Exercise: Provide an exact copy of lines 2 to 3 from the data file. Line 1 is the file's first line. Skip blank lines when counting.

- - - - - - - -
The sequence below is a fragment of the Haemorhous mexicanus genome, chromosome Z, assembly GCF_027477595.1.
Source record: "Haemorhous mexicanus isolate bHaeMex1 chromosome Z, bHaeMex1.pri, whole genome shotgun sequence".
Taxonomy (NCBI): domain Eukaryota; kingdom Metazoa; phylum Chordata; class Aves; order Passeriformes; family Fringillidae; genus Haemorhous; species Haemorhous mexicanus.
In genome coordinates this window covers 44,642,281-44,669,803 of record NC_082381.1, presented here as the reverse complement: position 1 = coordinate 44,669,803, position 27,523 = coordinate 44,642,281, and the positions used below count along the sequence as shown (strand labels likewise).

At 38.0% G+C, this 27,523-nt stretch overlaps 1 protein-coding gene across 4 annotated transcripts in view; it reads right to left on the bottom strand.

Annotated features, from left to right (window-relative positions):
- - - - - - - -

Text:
Source record: "Haemorhous mexicanus isolate bHaeMex1 chromosome Z, bHaeMex1.pri, whole genome shotgun sequence".
Taxonomy (NCBI): domain Eukaryota; kingdom Metazoa; phylum Chordata; class Aves; order Passeriformes; family Fringillidae; genus Haemorhous; species Haemorhous mexicanus.